From Katharine Hepburn to Brigitte Bardot, the French couturier became the go-to costume designer for iconic Hollywood actresses of the ‘50s and ‘60s.
Pierre Balmain with Brigitte Bardot for a fitting for "Her Bridal Night."
Born in a small town in the Savoie region of France, Pierre Balmain always knew he wanted to dedicate his life to fashion, however, he went on to study architecture in Paris. In the late 1930s, he released his first collection as an apprentice to designer Lucien Lelong. His designs consisted of straight cuts, simple lines, and classic patterns that soon captivated the eye of women worldwide.
Throughout his career, Balmain built valuable relationships with Hollywood’s elite, dressing prominent actresses both on and off the screen. Balmain’s glamorous designs are memorialized in films including The Millionairess featuring Katharine Hepburn and Her Bridal Night starring Brigitte Bardot. The designer went on to earn costume credits for over 50 films.
Today, he is remembered as one of the first French couturiers who influenced how we perceive high fashion.
Her Bridal Night (1956) follows the story of ChouChou, a country girl that gets discovered by a fashion magazine. Starring French actress Brigitte Bardot, the film features Balmain’s exquisite and timeless designs. In one scene, Bardot wears a beautifully made bridal gown with appliques and tulle.
Bardot and Balmain came together again for 1956's And God Created Woman. The French actress was widely acclaimed for her role as Juliete Hardy in the romantic movie. Although the film featured more casual and daytime looks, Balmain was the costume designer behind the one-piece jumpsuits and dresses worn by Bardot.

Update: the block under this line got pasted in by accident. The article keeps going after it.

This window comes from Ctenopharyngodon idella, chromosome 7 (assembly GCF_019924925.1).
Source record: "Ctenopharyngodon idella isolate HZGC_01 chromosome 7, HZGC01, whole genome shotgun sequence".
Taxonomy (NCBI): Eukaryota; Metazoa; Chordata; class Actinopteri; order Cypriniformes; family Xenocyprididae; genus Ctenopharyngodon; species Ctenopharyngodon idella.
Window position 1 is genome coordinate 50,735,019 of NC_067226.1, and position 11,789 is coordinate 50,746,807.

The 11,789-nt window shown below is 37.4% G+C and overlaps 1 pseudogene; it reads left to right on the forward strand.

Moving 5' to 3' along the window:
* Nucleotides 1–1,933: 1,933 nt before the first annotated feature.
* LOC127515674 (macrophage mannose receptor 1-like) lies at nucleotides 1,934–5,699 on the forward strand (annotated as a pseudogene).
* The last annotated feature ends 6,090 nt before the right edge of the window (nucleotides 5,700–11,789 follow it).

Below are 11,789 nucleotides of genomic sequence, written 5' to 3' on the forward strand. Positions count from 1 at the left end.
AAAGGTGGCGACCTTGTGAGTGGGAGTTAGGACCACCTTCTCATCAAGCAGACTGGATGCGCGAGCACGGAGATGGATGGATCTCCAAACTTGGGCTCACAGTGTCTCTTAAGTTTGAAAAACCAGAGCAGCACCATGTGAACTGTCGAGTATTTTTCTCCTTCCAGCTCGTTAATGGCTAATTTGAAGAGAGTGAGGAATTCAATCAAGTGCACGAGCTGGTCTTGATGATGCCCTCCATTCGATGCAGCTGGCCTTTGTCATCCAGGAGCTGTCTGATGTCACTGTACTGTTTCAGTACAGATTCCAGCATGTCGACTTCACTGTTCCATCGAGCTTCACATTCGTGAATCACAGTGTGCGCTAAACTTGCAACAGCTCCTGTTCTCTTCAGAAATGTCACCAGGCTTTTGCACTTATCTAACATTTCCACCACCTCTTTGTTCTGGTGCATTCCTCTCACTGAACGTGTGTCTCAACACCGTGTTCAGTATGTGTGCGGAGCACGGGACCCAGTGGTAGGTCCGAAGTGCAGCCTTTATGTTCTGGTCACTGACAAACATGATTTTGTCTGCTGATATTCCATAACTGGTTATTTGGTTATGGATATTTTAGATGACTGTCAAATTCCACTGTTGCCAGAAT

Outfitting Bardot once again, Balmain created the costumes for Love Is My Profession (1958) in which the actress plays trouble-making woman who is charged with robbery and finds herself entangled in a romance with her lawyer.
True to their friendship, Balmain costumed Katherine Hepburn for her role in the 1952 play The Millionairess which ran for 10 weeks at the New Theatre in London’s West End. One of her most iconic looks is a beautifully embroidered gown designed by Balmain, with embroidered gloves to match.
When a film adaptation of the play was made, Balmain was again tapped for the costumes. Sophia Loren starred in the movie version of The Millionairess wearing an emblematic pink Balmain dress. The designer costumed the Italian star in extravagant looks paired with dazzling jewelry to embody her character Epifania, the wealthiest woman in the world.
For some film Projects, Balmain was enlisted to create the costumes for a specific character. In this case, he dressed leading lady Rita Hayworth for the comedy-crime movie The Happy Thieves (1961). Her looks consisted of separates with Balmain's signature tailoring.
Balmain's penchant for glamour was on full display for Cyd Charisse's costumes in Two Weeks in Another Town (1962). From bold yellow to retro green, the actress' color palette stood out on screen. One unforgettable look featured dripping beading paired with a gorgeous pearl necklace.
Balmain took a laidback yet elegant approach for the costumes in Joy House, a French mystery-thriller. In the film, Jane Fonda plays Carlotta, one of two wealthy women who own a villa that a petty criminal happens upon. The actress' outfits embrace Balmain's effortless French chic.